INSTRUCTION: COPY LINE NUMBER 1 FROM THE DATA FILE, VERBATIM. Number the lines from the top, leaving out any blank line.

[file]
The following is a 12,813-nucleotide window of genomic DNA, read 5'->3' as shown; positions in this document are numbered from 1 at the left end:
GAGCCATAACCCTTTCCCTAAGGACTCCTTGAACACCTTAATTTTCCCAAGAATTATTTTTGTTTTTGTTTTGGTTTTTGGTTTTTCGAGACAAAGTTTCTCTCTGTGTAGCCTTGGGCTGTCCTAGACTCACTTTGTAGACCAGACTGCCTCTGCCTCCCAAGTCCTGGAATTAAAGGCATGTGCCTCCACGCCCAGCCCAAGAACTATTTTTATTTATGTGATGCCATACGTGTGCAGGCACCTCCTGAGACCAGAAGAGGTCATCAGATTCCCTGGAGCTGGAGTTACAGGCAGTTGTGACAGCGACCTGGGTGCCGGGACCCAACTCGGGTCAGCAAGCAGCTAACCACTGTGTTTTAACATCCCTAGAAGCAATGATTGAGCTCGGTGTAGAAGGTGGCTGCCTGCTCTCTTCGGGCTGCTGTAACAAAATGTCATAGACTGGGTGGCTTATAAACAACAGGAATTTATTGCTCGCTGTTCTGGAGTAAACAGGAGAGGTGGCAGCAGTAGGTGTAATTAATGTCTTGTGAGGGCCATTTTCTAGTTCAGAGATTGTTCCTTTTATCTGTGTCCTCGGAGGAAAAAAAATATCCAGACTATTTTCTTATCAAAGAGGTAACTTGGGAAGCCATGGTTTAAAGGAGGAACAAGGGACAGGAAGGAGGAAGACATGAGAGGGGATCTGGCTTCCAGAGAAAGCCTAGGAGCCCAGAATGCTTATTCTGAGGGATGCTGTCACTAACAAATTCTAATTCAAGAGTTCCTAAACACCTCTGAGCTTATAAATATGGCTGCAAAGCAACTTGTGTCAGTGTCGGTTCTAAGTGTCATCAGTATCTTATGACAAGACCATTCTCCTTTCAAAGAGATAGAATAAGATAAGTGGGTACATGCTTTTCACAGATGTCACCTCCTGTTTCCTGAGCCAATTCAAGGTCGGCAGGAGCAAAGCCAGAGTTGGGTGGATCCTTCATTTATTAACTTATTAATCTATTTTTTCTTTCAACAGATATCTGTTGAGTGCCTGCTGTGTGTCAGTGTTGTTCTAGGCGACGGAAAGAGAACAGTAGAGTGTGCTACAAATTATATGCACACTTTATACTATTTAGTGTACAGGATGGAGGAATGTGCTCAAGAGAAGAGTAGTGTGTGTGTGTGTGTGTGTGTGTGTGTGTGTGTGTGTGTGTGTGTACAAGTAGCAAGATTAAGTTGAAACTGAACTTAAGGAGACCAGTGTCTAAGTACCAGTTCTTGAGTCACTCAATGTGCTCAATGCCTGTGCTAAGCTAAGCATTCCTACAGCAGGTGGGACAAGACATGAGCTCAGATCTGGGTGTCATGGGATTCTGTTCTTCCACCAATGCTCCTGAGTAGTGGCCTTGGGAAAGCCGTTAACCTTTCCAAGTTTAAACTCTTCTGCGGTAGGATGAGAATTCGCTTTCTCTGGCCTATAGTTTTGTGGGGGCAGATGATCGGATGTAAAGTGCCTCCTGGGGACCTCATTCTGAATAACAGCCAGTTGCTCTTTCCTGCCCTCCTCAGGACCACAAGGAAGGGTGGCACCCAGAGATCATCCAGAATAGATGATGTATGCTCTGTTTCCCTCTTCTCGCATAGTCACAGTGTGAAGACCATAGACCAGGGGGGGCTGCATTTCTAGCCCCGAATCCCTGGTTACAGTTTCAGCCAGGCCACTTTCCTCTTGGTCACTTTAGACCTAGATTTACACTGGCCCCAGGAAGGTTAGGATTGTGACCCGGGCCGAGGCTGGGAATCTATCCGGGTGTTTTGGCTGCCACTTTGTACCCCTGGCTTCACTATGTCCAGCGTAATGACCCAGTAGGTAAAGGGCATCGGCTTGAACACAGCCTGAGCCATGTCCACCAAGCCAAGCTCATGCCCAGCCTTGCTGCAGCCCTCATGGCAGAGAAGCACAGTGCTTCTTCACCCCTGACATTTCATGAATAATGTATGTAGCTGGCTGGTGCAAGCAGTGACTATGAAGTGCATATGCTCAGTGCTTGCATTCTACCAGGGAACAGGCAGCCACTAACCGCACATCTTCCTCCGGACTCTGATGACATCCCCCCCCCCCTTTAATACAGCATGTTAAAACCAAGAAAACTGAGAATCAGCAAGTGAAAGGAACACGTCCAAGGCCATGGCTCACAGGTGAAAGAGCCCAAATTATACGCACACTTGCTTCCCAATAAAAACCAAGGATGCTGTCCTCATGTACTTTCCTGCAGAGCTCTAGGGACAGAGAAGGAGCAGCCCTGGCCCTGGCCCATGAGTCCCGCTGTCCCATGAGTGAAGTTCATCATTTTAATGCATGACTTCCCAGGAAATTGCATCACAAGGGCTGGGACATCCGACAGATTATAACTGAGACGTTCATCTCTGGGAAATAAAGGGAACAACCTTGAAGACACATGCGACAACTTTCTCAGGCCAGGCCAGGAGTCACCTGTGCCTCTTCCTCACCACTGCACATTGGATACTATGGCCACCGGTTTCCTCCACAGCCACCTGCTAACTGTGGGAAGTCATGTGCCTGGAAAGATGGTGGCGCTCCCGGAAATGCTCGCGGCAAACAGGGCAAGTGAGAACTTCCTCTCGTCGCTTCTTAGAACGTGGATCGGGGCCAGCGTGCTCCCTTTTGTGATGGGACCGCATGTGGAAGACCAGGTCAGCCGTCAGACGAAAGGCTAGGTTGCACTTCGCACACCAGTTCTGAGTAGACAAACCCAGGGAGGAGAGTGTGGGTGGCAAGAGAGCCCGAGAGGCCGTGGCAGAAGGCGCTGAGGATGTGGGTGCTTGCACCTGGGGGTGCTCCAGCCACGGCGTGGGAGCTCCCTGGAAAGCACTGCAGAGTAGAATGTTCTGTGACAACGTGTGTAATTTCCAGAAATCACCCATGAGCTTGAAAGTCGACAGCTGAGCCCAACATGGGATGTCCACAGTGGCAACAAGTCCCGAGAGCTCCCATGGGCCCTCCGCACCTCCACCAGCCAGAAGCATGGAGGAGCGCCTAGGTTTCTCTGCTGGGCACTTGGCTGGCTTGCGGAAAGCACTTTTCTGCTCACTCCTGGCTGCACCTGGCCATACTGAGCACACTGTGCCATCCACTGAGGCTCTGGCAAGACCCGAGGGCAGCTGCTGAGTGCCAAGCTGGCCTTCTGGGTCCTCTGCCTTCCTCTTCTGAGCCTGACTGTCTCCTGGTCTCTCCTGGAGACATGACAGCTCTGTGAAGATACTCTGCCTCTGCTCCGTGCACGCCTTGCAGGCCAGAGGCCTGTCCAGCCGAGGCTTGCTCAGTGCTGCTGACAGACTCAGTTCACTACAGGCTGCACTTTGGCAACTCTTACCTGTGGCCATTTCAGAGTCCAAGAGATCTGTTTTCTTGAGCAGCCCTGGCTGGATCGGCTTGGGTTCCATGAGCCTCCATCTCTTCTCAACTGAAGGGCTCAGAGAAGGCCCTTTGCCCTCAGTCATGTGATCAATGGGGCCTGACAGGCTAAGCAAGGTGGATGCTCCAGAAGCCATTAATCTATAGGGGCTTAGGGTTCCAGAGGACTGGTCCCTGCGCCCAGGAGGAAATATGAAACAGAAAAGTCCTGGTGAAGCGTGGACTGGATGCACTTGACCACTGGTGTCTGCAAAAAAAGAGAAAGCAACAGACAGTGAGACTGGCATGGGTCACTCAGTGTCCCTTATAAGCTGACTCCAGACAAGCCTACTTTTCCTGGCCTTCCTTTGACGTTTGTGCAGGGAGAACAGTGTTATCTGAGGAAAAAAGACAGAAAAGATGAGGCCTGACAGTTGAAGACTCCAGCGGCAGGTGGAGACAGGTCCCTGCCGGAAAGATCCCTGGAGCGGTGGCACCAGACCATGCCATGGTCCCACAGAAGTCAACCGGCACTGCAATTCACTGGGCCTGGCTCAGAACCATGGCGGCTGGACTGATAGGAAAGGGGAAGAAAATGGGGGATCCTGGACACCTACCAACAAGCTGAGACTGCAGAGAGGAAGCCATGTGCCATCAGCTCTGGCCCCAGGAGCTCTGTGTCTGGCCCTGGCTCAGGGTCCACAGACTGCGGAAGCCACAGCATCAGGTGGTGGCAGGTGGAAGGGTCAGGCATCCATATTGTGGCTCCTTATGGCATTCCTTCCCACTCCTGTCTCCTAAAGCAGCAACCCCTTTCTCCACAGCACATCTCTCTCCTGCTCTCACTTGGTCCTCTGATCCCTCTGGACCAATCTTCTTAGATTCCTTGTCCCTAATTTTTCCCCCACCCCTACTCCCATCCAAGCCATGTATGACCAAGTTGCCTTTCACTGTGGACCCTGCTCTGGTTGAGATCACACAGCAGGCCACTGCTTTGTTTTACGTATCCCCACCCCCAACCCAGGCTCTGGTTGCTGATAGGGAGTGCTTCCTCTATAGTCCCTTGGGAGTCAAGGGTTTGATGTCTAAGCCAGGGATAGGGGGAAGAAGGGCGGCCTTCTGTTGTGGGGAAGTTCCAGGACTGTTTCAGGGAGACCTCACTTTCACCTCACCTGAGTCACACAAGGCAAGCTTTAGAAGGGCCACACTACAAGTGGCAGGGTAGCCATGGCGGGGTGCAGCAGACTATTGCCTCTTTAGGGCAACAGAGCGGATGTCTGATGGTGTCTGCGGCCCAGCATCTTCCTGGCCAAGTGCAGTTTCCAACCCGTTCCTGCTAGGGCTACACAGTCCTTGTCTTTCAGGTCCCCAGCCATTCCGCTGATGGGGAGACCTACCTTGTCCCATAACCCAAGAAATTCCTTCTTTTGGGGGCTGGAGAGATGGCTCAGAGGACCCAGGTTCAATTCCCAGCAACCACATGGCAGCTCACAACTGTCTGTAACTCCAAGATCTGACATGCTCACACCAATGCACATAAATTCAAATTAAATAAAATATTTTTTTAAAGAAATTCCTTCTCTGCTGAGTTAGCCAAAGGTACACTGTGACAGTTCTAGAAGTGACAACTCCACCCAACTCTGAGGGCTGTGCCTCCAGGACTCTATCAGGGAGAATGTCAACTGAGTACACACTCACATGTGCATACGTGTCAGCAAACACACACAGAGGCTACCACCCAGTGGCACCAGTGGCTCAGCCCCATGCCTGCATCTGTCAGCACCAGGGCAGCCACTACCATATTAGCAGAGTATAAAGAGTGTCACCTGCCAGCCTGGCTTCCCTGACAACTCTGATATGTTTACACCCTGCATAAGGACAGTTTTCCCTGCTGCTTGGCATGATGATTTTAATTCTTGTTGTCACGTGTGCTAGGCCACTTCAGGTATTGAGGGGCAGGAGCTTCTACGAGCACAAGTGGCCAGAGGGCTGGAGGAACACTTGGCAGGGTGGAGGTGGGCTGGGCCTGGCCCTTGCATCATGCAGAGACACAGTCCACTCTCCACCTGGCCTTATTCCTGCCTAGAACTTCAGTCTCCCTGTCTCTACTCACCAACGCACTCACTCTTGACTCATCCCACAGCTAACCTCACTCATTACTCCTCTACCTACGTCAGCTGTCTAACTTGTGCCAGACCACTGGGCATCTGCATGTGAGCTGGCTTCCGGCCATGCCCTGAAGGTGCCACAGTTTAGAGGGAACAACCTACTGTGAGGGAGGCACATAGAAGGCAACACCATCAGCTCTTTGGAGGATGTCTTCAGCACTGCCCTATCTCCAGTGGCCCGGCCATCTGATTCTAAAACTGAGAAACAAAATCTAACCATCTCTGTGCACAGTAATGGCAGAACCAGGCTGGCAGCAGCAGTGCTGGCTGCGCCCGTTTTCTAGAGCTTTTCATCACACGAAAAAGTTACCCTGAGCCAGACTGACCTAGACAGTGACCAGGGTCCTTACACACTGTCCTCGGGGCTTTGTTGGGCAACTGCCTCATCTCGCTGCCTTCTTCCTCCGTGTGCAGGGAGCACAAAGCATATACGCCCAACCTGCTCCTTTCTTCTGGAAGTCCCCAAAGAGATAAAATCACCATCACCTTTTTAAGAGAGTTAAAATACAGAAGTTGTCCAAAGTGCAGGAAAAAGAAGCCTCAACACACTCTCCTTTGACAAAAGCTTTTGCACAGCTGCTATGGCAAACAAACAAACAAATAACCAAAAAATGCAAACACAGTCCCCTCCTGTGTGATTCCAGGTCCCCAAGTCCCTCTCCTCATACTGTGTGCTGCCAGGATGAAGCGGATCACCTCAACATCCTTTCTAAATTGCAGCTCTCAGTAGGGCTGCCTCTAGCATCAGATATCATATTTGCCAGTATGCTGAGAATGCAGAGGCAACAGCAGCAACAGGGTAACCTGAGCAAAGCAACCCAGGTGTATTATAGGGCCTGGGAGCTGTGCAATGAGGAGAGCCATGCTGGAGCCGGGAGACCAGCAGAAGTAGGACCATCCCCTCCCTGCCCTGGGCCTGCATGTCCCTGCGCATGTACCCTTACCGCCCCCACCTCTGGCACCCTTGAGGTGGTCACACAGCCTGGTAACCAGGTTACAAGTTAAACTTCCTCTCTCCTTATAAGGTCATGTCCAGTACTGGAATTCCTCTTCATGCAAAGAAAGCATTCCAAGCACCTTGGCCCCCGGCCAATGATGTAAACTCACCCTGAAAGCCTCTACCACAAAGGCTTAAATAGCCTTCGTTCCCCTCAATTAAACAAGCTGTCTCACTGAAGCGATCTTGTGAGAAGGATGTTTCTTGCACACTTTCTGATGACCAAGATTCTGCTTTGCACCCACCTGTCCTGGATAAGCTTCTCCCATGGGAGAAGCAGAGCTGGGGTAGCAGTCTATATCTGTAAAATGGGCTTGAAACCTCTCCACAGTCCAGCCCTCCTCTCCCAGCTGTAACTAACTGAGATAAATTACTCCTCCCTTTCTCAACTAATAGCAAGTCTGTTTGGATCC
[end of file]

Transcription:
The following is a 12,813-nucleotide window of genomic DNA, read 5'->3' as shown; positions in this document are numbered from 1 at the left end: